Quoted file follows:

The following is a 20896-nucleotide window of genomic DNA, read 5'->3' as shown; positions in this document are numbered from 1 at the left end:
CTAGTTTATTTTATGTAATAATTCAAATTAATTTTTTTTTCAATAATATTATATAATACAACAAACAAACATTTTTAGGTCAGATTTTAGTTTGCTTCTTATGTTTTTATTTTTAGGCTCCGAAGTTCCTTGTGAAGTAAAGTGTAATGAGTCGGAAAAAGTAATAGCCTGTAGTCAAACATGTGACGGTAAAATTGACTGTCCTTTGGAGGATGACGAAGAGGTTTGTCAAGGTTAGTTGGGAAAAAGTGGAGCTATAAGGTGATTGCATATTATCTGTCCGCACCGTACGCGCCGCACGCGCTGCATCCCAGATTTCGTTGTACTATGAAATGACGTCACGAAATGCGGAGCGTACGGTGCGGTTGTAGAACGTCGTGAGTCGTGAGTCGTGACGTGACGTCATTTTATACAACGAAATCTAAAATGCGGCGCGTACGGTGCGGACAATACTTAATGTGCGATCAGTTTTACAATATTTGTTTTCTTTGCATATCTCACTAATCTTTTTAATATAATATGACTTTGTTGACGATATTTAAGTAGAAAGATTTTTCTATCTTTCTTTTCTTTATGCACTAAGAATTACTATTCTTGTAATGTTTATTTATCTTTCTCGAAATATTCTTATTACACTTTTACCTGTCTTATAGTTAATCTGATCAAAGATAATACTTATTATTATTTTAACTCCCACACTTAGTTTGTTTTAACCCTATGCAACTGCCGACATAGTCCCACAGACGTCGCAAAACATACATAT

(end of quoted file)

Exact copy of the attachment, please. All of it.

The following is a 20896-nucleotide window of genomic DNA, read 5'->3' as shown; positions in this document are numbered from 1 at the left end:
CTAGTTTATTTTATGTAATAATTCAAATTAATTTTTTTTTCAATAATATTATATAATACAACAAACAAACATTTTTAGGTCAGATTTTAGTTTGCTTCTTATGTTTTTATTTTTAGGCTCCGAAGTTCCTTGTGAAGTAAAGTGTAATGAGTCGGAAAAAGTAATAGCCTGTAGTCAAACATGTGACGGTAAAATTGACTGTCCTTTGGAGGATGACGAAGAGGTTTGTCAAGGTTAGTTGGGAAAAAGTGGAGCTATAAGGTGATTGCATATTATCTGTCCGCACCGTACGCGCCGCACGCGCTGCATCCCAGATTTCGTTGTACTATGAAATGACGTCACGAAATGCGGAGCGTACGGTGCGGTTGTAGAACGTCGTGAGTCGTGAGTCGTGACGTGACGTCATTTTATACAACGAAATCTAAAATGCGGCGCGTACGGTGCGGACAATACTTAATGTGCGATCAGTTTTACAATATTTGTTTTCTTTGCATATCTCACTAATCTTTTTAATATAATATGACTTTGTTGACGATATTTAAGTAGAAAGATTTTTCTATCTTTCTTTTCTTTATGCACTAAGAATTACTATTCTTGTAATGTTTATTTATCTTTCTCGAAATATTCTTATTACACTTTTACCTGTCTTATAGTTAATCTGATCAAAGATAATACTTATTATTATTTTAACTCCCACACTTAGTTTGTTTTAACCCTATGCAACTGCCGACATAGTCCCACAGACGTCGCAAAACATACATAT